guests at his own house. Do you want husbands to be slaves ? You might as well
expect to give him a stint of work, and have him sit among the slave-girls and
WIFE [resentfully]: Apparently
I had you come here to defend my husband’s case, father, not mine! You’re my attorney, but you plead his case.
FATHER: If he has been delinquent in any way, I’ll be even more
severe with him than I was with you. But since he keeps you well supplied with
gold trinkets and clothes and gives you servants and provisions as he should,
it is better for you, girl, to take a sane view of things.
WIFE: But he steals my gold and my cloaks from the cupboard. He
robs me and takes my trinkets to courtesans on the sly.
FATHER: He does wrong if he does; you do wrong if he doesn’t:
that’s accusing an innocent man.
WIFE: But he has the cloak right now, father, and the bracelet
that he took to the woman. He is bringing them back now because I have found
out about it.
FATHER: I’ll find out from him just what has happened. I’ll go
speak to him. [goes over to MEN. II and
taps him with staff] Menaechmus, for my
enlightenment tell me what you are quarreling about. Why are you sad? Why does
she stand apart from you, in anger?
MEN. II: Whoever you are, whatever your name is, old man, I call
as my witnesses great Jupiter and the gods—
FATHER: Why? Wherefore?’ And for what?
MEN. II: That I have neither wronged this woman, who accuses me
of stealing this cloak from her house—
WIFE: Perjury, eh?
MEN. II: If I have ever set my foot inside the house in which
she lives, may I be the most accursedly accursed!
FATHER: Are you in your right mind, to make such a wish? Do you
deny that you have ever set foot in the house you live in, you utter madman?
MEN. II: Old man, do you say I live in that house?
FATHER: Do you deny it?
MEN. II: I’ faith, I do deny it.
FATHER: No; you deny not “in faith” but in joke -unless, of
course, you have moved out overnight. [motions WIFE to C.]—Come
here, please, daughter. What do you say? You haven’t moved from the house, have
WIFE: Why should we, or where should we move to, I ask you?
FATHER: By heaven, I don’t know.
WIFE: It’s clear that he is making fun of you. Don’t you get
FATHER: Menaechmus, you have joked long enough; now attend to
MEN. II: I ask you, what business have I with you? Or who are
you? Are you sane? And this woman, who has been plaguing me this way and
that—is she sane? [tears his hair in exasperation]
WIFE [to FATHER, frightened]: Do you see the color of his eyes? See how a
green color is coming over his temples and forehead! How his eyes shine!
MEN. II [to audience]: Alack,
they say I’m crazy, whereas it is they who are really that way themselves. What
could be better for me, since they say I am mad, than to pretend to be insane,
to scare them off? [begins to jump about madly]
WIFE: How he stretches and gapes! What shall I do, father?
FATHER: Come over here, my child, as far as you can from him. [retreating L.]
MEN. II [pretending madness]: Ho, Bacchus! Ho, Bromius! Where in this forest do you bid me to the
hunt? I hear. but cannot leave this place, so closely am I guarded by that
rabid bitch upon my left. And behind there is that bald goat, who often in his
time has ruined innocent citizens by his false testimony.
FATHER: Curse you!
MEN. II: Lo, Apollo from his oracle bids me to burn out the
eyes of that woman with flaming torches. [charges at WIFE, then immediately retreats]
WIFE: I am lost, father! He threatens to burn out my eyes.
FATHER [to WIFE, aside]: Hist, daughter!
WIFE: What? What shall we do?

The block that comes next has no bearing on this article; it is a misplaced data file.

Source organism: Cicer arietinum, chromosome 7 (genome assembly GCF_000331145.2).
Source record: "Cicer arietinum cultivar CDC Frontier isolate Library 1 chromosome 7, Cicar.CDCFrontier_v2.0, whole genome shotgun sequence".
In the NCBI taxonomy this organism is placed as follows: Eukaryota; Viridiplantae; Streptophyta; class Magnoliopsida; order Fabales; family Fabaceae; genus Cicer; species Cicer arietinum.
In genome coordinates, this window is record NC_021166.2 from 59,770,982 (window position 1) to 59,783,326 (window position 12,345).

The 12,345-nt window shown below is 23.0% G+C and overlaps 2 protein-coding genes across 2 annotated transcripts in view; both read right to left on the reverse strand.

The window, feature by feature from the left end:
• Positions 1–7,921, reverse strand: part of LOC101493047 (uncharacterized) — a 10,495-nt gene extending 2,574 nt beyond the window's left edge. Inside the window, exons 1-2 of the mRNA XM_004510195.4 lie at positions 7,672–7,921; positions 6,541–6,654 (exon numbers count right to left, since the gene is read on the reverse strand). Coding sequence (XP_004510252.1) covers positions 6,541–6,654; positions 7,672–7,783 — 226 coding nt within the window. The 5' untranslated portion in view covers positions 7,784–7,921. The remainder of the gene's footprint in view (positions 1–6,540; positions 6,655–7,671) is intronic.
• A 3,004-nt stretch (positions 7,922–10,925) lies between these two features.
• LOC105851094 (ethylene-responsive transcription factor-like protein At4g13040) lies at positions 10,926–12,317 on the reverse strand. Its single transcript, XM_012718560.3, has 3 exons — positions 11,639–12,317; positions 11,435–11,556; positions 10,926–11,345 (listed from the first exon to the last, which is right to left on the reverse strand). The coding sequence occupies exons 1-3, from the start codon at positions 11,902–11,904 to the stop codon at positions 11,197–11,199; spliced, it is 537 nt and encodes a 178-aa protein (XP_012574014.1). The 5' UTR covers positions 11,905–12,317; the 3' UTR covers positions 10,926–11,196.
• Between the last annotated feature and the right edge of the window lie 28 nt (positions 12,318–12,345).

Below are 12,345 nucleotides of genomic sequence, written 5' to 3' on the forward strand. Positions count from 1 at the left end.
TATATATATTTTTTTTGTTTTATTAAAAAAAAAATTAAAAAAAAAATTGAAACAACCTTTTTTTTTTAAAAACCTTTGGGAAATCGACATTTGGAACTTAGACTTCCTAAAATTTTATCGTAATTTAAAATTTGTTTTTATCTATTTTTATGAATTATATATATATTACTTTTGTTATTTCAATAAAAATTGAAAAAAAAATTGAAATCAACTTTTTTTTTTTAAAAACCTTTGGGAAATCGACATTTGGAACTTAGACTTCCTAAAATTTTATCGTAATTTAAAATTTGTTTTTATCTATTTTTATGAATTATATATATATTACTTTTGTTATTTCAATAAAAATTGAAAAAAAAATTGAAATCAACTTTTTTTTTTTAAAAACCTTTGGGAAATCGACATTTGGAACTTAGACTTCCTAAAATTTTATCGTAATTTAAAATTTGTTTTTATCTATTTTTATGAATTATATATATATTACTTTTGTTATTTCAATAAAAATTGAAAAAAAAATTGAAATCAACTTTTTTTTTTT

FATHER: Suppose I summon the slaves? I’ll go bring some people
to take this .man away and chain him up indoors before he makes any more
MEN. II [aside] I’m
stuck; if I don’t hit upon a scheme, they’ll take me into the house with them. [aloud] Apollo, you forbid me to spare her face with
my fists unless she leaves my sight and goes utterly to the devil? [advances
threateningly] I’ll do your bidding Apollo!
FATHER: Run home as fast as you can, before he thumps you.
WIFE : I am running: Watch him, father; don’t let him get away!
Oh! am I not a miserable woman to have to listen to such things! [Exit into
MEN. II [aside]. I got
rid of her rather well. [aloud, threatening FATHER] No, Apollo, as for this most filthy wretch,
this bearded tremulous Tilthonus, who is called the son of Cygnus, you bid me
break his limbs and bones and joints with that staff which he holds?
FATHER [retreats, shaking his staff]: You’ll get a beating if you touch me or come any
MEN. II I’ll do your. bidding! I’ll take a double-edged axe and
chop the flesh of this old man .to mince meat, down to the very bones!
FATHER [aside]: Well
then, I must beware and take care of myself Really, I am afraid, from the way
he threatens, that he may do me harm. [MEN. retreats C.]
MEN. II: You give me many commands, Apollo! Now you bid me take
my. fierce untamed yoked horses and mount my chariot, to crush this old
stinking toothless lion. Now I’ve mounted! [business] Now I hold the reins! Now the goad is in my hand!
Forward, my steeds, make loud the clatter of your hooves! And in swift flight
make undiminished the fleetness of your feet! [gallops about the
FATHER: Do you threaten me with yoked horses?
MEN. II: Lo, Apollo, again you bid me make a charge at him,
this fellow who stands here, and slay him. [rushes forward, then suddenly
stops] But who is this, who drags me from
my chariot by the hair? He alters your commands, even the commands of Apollo! [pretends
to fall senseless to the ground]
FATHER [advances cautiously]’ Alas, by heaven, it is a severe disease! 0 gods, by your faith, what
sudden changes do ye work! Take this madman—how strong he was a little
while before. This disease has smitten him all of a sudden. I’ll go get a
doctor as quick as I can. [Exit, L.]
MEN. II [getting up]: Lord!
These idiots who compel me, a sane man, to act like a madman! Have they got out
of my sight now, I wonder? Why don’t I go straight back to the ship while the
going is good? [as he starts to go, R., to audience] I beg of all of you, if the old man comes back don’t
tell him what street I’ve taken. [Exit, R.]